The space opera is a genre that's hard to get into if you aren't already an enthusiast. The stories are often long and character driven, and some times seem as long and involved as a version of War and Peace set in the Kuiper belt of some star system thousands of light years away. Critics call them 'escapist', as if any form of literature isn't. But can a space opera be grounded in real characters who the reader might know, or want to know?
Even if these people are nine meter tall aliens that live on gas giants?
The Algebraist is a great place for some one new to science fiction to get a taste of the space opera. Iain M Banks, the science fiction writer who by night fights for democracy and for Scotland as the mainstream literary writer Iain Banks (his disguise is dropping his middle initial), has forged a reputation as a master of the genre with his novels of the Culture. The Algebraist is a departure from the universe of the Culture, being a stand alone novel where most of the rules are different.
In the novel it is the year 4034 AD, and Fassin Taak is a "slow seer" cultural ambassador to the mysterious Dwellers of the gas giant Nasqueron, many light years away from Earth in the Ulubis system. After the worm hole link to the rest of the civilized galaxy is destroyed, Ulubis is cut off, stranded by one hundred light years of empty space, and it becomes a target for conquest by the Stravling Cult, led by the psychotic Archmandrite Lusiferous. Speeding toward Ulubis on a rescue mission is the Summed Fleet of the Mercatoria, the galaxy spanning civilization of "quick" or short-lived races, differentiated by the "Slow", ancient races to which the Dwellers belong with life spans measured in billions of years. The reason all these forces are rushing toward Ulubis is that Nasqueron holds the key to the Dweller List, the alleged location of a secret worm hole network known only to the Dwellers, linking more than two million systems and, apparently, connecting our galaxy to another. By order of the Mercatoria, Seer Taak has to go into the clouds and heavy gravity of Nasqueron to talk to the Dwellers to get the legendary List.
Banks writes hyper intelligent species with a lot of humanising wit, charm, and ridiculousness. Anyone familiar with the Culture novels know that the Minds, artificial intelligences with god-like powers, love to prank and interfere with less intelligent humans, basically only to amuse themselves. The Algebraist is different, in that the Mercatoria pan-species civilisation long ago fought against AIs in a great and terrible "Machine War", similar to the Butlerian Jihad from that classic of the space opera genre, Frank Herbert's Dune. AIs are routinely fought with by the Mercatoria in a war similar to the "ethnic cleansing" we are so familiar with here on Earth, but the machines are good at hiding, and The Algebraist asks us to validate these proto-Minds as personalities or beings possessed of the same right to exist as biological intelligences.
Great age is a theme in The Algebraist. The Dwellers and other slow species (including a memorable character of a sentient gas cloud many light-years across whose thoughts take days to manifest) are nearly immortal, their civilisations beginning when the universe was still cooling down after the big bang. For the quick species, three forms of longevity are explored. All the main characters are above the 200 year age range. Fassin Taak, as a slow seer, lives his life on the same time scale as the Dwellers he frequently interacts with. His friend, the wealthy industrialist Saluus Kehar, gets there through gene manipulation procedures. And their mutual friend Tanice Yarabokin, a captain of the Summed Fleet, spends most of her time travelling near to the speed of light, where time runs slower. This age bracket is necessary because the rules of physics apply in The Algebraist. The speed of light cannot be exceeded, so travel to distant suns can take hundreds of years. As a civilisation, the Mercatoria need a glue.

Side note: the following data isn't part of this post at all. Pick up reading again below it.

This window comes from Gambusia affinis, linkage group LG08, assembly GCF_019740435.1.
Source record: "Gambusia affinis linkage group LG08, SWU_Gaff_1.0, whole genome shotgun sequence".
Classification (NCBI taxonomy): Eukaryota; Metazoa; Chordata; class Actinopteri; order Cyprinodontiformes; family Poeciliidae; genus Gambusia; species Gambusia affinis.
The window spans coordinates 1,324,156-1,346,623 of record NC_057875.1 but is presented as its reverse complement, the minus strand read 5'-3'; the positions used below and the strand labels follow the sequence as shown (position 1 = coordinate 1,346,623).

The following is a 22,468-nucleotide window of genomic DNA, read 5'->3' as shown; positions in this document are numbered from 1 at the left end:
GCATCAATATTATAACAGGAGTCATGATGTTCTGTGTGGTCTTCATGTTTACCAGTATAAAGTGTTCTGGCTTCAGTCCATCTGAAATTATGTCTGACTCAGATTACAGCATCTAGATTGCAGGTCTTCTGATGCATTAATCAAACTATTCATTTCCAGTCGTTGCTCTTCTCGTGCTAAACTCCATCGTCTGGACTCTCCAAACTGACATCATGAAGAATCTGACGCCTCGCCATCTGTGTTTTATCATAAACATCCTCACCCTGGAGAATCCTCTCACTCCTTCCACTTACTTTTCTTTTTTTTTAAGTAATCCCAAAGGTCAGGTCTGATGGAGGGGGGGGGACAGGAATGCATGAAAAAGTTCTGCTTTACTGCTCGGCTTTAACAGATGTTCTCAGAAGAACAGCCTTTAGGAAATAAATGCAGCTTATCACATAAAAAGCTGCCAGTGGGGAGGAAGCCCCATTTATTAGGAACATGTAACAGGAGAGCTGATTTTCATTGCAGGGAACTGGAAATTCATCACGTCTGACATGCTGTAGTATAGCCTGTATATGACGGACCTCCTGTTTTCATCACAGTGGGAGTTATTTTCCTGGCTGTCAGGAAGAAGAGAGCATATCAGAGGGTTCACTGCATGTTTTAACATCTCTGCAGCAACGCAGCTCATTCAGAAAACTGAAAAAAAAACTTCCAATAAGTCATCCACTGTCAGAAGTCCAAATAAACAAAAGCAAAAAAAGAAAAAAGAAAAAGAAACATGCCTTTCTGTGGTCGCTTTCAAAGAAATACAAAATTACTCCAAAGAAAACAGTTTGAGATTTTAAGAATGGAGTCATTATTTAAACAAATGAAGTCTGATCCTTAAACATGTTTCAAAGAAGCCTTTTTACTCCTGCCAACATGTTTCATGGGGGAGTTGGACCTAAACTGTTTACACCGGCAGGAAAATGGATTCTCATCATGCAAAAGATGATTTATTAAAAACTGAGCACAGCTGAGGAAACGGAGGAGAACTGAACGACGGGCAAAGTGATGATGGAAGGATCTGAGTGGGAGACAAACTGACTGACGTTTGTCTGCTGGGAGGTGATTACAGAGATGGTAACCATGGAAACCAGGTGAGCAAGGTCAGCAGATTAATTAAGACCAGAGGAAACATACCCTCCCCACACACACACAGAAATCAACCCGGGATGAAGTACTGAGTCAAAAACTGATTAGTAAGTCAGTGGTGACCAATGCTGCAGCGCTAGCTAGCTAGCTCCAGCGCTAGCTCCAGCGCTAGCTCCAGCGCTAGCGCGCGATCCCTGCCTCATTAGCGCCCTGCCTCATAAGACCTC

Banks introduces a pan-religion called The Truth, which essentially holds the disparate systems of the Mercatoria together even when the worm hole network is destroyed (which is frequently done by the Beyonders, branded as evil because the ally themselves with AIs, as terrorists are considered evil in our world). The Truth is a philosophy or statistical truth that holds the universe as a computer simulation. The more people who hold in their hearts "the truth", the less reason the runners of the simulation have to keep it running, and so the will release the prisoners of the simulation out into the "real" world. It is exactly this universe spanning solipsism that the Culture novels are often about disproving, which makes me as a reader believe that The Algebraist is actually a simulation run by one of the Culture Minds, just for fun.
The best thing about The Algebraist is the Dwellers. They are built up for a quarter of the novel as this ancient and infinitely wise, though infinitely frustrating super power, who then for the next 200 or so pages appear as complete buffoons unable to settle a debate about the common galactic language that for all other species in the novel was decided a billion years ago. Banks shines in his dialogue with the conversations between Fassin and Y'Sul, his Dweller contact, and give human perception on the Dwellers through Col. Hatherance, also evolved on a gas giant, but only a dweller, lacking the capital "d". Towards the denouement, the Dwellers seem much less silly.
I recommend The Algebraist to people who haven't read space opera, or who haven't read Iain M. Banks. I envy those who first came to Banks through this book and then moved on to the Culture novels. As a final aside, his next book, Matter, is almost exactly the opposite to The Algebraist.
I give this book 20 Kudos.